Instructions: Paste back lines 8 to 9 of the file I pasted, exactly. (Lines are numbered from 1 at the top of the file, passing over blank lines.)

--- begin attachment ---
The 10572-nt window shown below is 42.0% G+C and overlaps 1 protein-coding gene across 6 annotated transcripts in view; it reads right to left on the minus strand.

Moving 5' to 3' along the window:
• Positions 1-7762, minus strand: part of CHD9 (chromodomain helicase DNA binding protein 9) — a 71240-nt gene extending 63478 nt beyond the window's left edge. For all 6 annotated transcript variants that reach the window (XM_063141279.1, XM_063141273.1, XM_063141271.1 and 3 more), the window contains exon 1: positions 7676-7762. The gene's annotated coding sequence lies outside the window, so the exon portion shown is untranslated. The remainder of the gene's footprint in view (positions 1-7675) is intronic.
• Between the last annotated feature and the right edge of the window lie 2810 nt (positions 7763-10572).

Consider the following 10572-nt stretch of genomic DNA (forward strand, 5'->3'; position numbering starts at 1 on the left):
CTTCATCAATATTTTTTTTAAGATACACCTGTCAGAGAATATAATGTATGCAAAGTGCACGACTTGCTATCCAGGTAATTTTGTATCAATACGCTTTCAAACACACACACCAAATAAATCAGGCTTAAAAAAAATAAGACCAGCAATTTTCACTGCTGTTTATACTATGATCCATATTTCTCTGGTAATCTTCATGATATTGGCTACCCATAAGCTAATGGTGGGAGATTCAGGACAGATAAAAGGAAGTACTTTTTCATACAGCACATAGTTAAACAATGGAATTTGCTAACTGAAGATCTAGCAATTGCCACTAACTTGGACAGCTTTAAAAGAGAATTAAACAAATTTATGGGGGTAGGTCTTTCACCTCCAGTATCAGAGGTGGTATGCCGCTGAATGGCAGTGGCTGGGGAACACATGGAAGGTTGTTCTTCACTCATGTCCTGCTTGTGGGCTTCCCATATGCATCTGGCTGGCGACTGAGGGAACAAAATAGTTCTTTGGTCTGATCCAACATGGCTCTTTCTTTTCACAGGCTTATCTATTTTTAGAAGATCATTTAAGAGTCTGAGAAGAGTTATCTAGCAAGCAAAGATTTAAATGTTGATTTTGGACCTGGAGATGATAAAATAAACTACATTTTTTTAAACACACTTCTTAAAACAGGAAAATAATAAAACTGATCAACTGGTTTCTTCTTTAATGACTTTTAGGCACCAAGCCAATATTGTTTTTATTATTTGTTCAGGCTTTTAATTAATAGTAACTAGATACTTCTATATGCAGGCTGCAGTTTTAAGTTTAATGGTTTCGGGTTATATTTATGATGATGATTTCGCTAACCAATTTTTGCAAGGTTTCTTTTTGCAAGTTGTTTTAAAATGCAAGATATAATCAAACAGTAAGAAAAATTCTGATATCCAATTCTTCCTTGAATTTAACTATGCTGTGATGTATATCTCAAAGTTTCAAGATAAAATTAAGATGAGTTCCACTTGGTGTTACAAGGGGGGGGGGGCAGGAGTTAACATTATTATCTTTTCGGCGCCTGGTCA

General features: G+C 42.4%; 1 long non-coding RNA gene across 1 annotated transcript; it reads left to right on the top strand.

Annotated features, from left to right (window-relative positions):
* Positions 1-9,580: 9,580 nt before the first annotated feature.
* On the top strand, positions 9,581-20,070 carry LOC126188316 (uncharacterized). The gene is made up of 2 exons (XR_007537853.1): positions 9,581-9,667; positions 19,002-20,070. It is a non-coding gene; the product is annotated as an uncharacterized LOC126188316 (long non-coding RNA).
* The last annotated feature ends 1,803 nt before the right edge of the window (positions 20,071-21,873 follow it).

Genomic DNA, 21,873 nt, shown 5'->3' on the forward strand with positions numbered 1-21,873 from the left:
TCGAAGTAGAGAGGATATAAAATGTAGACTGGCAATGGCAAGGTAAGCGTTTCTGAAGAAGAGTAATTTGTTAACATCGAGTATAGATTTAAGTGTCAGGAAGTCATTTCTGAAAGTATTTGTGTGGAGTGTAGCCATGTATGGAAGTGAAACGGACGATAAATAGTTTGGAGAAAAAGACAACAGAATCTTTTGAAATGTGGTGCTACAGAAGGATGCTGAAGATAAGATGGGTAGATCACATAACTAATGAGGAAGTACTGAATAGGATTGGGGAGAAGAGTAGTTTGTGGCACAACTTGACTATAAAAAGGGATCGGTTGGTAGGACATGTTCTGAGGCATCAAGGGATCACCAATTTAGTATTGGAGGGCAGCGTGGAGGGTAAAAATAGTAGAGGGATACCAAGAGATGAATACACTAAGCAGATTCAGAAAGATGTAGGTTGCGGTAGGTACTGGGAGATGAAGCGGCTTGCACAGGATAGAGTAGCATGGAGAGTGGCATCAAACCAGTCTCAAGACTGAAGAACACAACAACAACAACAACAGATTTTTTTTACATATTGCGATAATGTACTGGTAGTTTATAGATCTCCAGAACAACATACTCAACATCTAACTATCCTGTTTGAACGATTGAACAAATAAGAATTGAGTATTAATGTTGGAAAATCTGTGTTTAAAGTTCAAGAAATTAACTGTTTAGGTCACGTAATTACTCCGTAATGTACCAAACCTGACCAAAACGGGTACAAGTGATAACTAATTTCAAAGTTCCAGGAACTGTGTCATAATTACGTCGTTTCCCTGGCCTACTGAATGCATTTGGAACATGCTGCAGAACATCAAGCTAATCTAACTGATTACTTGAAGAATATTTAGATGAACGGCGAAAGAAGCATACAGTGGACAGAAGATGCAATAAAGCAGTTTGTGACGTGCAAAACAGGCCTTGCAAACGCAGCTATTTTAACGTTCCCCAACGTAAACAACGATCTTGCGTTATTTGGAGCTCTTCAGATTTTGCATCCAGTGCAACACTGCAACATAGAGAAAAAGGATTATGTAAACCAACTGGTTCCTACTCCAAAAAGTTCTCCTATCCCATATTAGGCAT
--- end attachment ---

Annotated features, from left to right (window-relative positions):
* Positions 1-9,580: 9,580 nt before the first annotated feature.